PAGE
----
Lesions and unhealthy protein clusters in brain slices are signs of chronic traumatic encephalopathy. 

Stan Grossfeld/The Boston Globe/Getty Images

Even if you don’t play contact sports, you could develop signs of traumatic brain injury

Scientists looking for a link between repeated brain trauma and lasting neurological damage typically study the brains of soldiers or football players. But it’s unclear whether this damage—known as chronic traumatic encephalopathy (CTE)—is prevalent in the general population. Now, a new study reports those rates for the first time.

To conduct the research, neuropathologist Kevin Bieniek, then at the Mayo Clinic in Jacksonville, Florida, and colleagues sorted through nearly 3000 brains donated to the clinic's Rochester, Minnesota, tissue registry between 2005 and 2016. Then, by scanning obituaries and old yearbooks, the researchers narrowed the group to 300 athletes who played contact sports and 450 nonathletes. The scientists removed all infants under age 1, brain samples with insufficient tissue, and brain donors without biographical data attached to their samples. Finally, they collected medical records and looked under a microscope at tissue from up to three sections of each brain for signs of CTE. Those signs include lesions and buildup of tau, a protein associated with neurodegenerative disorders such as Alzheimer’s disease.

Six percent of the brains showed some or all signs of CTE, Bieniek and his colleagues report in Brain Pathology. Not all the people experienced symptoms associated with CTE, at least according to their medical records. Those symptoms include anxiety, depression, and drug use. However, people with CTE were about 31% more likely to develop dementia and 27% more likely to develop Alzheimer’s disease than those without CTE.

People who played contact sports were more likely to have signs of CTE. Nine percent of athletes had evidence of CTE, compared with just over 3% of nonathletes.

The highest rate of CTE was in football players who participated beyond high school: Ten of 15 collegiate and professional players showed either some features of CTE or definitive diagnoses. The likelihood of developing CTE was 2.6 times as high for football players as for nonathletes, the researchers found, but more than 13 times as high for football players who continued beyond the high school level, compared with nonathletes.

“Parents need to understand that playing tackle football does increase your risk of developing CTE, and it is correlated to how many years you play,” says Chris Nowinski, the CEO of the Concussion Legacy Foundation, a nonprofit in Boston that advocates for concussion prevention among athletes. “That’s an important message if we ever want to prevent this disease.”

Figures for how common chronic traumatic encephalopathy (CTE) is vary depending on the demographics of people surveyed. Study I from Boston University looked for CTE in male football players at all levels. Study II, conducted by the Mayo Clinic in Rochester, Minnesota, used randomly selected brains. Study III was done by a group from the Queen Square Brain Bank for Neurological Disorders in London with brains suffering from other neurodegenerative disorders. 

National Football League (NFL) players All football players** All football players** Athletes Nonathletes People with neurodegenerative diseases Study I* Study II Study III *The brain bank in Study I preselected for individuals with trauma** All categories (youth, high school, college, and NFL) 99.1% 7.9% 11.8% 5% 1.3% 87.6%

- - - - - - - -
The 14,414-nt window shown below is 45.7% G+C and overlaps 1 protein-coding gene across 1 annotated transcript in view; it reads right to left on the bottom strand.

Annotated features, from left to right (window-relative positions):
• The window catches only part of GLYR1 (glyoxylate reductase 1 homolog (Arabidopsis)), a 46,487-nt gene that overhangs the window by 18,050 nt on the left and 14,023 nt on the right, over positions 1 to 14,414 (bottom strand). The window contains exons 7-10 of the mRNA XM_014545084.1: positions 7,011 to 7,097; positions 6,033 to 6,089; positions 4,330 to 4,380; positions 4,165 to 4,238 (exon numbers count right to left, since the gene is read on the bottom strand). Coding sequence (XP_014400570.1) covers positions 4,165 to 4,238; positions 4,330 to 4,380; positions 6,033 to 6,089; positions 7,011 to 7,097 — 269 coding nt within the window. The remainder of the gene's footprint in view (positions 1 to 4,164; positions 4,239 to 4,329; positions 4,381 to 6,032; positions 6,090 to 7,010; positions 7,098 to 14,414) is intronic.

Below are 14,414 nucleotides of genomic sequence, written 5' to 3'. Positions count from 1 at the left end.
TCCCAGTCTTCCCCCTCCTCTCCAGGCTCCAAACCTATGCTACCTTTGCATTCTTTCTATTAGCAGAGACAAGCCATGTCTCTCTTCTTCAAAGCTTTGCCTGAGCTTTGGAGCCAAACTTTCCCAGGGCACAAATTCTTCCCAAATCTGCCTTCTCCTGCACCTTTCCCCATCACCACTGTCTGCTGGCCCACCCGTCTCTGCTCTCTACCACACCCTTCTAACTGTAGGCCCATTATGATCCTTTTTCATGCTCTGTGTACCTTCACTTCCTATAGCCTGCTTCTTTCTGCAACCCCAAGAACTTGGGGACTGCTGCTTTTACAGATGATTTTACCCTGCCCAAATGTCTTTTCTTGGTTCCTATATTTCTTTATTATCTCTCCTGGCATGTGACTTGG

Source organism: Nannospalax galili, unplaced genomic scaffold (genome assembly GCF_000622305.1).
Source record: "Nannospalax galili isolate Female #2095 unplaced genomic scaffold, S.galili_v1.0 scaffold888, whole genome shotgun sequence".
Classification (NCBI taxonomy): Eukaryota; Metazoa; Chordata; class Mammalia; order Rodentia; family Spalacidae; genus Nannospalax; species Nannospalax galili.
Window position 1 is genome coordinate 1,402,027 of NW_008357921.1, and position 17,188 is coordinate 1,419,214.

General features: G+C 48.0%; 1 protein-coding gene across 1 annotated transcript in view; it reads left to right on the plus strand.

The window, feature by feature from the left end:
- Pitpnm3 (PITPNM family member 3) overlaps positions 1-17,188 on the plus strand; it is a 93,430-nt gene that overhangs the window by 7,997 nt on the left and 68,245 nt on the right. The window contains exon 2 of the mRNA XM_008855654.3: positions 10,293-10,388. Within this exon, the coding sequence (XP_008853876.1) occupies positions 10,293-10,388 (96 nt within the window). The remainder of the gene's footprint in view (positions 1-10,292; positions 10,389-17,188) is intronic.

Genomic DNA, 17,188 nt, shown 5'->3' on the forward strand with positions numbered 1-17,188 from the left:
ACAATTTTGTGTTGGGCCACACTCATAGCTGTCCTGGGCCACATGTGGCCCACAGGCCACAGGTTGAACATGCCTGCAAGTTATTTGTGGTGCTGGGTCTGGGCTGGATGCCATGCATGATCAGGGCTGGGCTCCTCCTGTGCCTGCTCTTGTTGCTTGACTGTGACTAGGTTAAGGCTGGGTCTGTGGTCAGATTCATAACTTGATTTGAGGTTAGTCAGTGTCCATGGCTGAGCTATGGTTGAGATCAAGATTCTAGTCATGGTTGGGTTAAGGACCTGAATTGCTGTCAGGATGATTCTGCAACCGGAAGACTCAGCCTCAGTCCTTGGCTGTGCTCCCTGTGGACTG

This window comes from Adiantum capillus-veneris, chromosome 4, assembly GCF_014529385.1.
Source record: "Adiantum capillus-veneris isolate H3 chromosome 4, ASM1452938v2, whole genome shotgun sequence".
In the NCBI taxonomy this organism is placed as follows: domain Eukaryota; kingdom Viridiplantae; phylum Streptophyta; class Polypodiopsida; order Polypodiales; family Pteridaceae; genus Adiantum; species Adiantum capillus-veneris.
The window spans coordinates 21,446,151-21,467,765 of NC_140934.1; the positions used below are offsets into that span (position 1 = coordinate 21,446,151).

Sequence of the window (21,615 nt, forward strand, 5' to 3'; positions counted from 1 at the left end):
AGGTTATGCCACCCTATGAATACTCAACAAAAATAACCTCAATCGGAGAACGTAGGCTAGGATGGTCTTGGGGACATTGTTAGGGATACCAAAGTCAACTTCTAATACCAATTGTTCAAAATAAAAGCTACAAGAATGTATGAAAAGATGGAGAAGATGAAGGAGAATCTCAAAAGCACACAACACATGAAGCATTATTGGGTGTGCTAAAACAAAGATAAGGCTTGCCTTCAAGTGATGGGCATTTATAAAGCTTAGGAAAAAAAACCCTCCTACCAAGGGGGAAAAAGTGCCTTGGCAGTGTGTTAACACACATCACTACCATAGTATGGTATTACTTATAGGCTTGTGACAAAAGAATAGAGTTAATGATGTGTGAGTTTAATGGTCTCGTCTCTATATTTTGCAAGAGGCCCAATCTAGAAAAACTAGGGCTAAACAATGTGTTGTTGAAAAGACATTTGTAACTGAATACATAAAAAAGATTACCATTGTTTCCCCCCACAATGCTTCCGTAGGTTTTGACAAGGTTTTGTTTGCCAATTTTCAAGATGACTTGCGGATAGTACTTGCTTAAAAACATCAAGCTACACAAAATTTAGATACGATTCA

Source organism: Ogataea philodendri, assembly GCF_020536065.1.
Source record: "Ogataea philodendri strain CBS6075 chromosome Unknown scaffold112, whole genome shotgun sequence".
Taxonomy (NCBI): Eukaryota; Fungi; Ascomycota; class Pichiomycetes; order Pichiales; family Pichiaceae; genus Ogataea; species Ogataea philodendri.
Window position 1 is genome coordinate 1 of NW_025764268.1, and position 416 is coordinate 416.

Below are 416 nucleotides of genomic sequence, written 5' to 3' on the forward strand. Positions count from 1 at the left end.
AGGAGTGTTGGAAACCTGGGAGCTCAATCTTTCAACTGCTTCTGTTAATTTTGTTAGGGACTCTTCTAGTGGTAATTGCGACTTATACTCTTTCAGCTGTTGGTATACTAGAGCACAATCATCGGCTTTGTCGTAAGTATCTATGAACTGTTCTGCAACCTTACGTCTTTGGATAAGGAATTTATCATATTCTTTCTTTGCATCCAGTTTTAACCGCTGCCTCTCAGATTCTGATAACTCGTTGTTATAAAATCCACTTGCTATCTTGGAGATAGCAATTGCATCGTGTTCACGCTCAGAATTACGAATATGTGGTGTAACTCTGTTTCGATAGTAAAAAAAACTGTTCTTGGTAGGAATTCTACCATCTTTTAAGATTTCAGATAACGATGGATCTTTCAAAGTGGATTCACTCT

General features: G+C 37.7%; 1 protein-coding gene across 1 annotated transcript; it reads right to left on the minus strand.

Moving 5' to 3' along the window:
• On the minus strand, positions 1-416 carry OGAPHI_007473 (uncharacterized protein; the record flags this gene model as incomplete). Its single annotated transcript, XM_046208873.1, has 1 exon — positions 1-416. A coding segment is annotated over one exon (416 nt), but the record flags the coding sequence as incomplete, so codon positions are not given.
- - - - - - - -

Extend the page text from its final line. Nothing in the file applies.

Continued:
Graphic: N. DESAI/SCIENCE; Data: J. Mez et al., JAMA, 360, 318, 2017; K. Bieniek et al., Brain Pathology, https://doi.org/10.1111/bpa.12757 H. Ling et al., Acta Neuropathologica, 891, 130 2015

Only one of the 273 women in the sample exhibited signs of CTE. She was not an athlete. Bieniek says this could be because of the subjects’ somewhat advanced average age of 67. That would mean most of the women in the group were at least in their early 20s before Title IX, which prohibits sex discrimination in education and school activities, became law in 1972; they likely had fewer chances to play competitive sports than men.

The team also found that individuals with CTE were diagnosed with traumatic brain injuries no more often than people whose brains lacked CTE. The authors suggest repeated trauma is key to developing CTE; a single hit to the head may cause a concussion and concussion-related symptoms without turning into a CTE diagnosis.

Still, experts note that medical records can be incomplete, and people don’t always seek treatment for disorders such as depression and drug use. As a result, the findings could underestimate the proportion of people with CTE who develop these issues.

The results provide a good overview of CTE prevalence in the general population, says Kristen Dams-O'Connor, a clinical neuropsychologist at Mount Sinai Hospital in New York City who was not involved with the study. “Most of the research on CTE so far has been done in highly selected [groups] of people with generally very high levels of exposure to head trauma.”

Neuropathologist Daniel Perl of the Uniformed Services University of the Health Sciences in Bethesda, Maryland, also cautions that many of the brains in the study show only mild signs of CTE and should not be conflated with more extreme signs seen in professional football players’ brains. “I think we have to be very careful how we interpret this study and others like it.”

Bieniek acknowledges that the brain donors were predominantly white, raising questions about whether the findings apply to everyone. He hopes to conduct further research with a more racially diverse set of samples at his new position at the University of Texas Health Science Center in San Antonio. 

*Correction, 8 July, 1:55 p.m.: An earlier version of this article misstated the location of Kevin Bieniek's previous position at Mayo Clinic.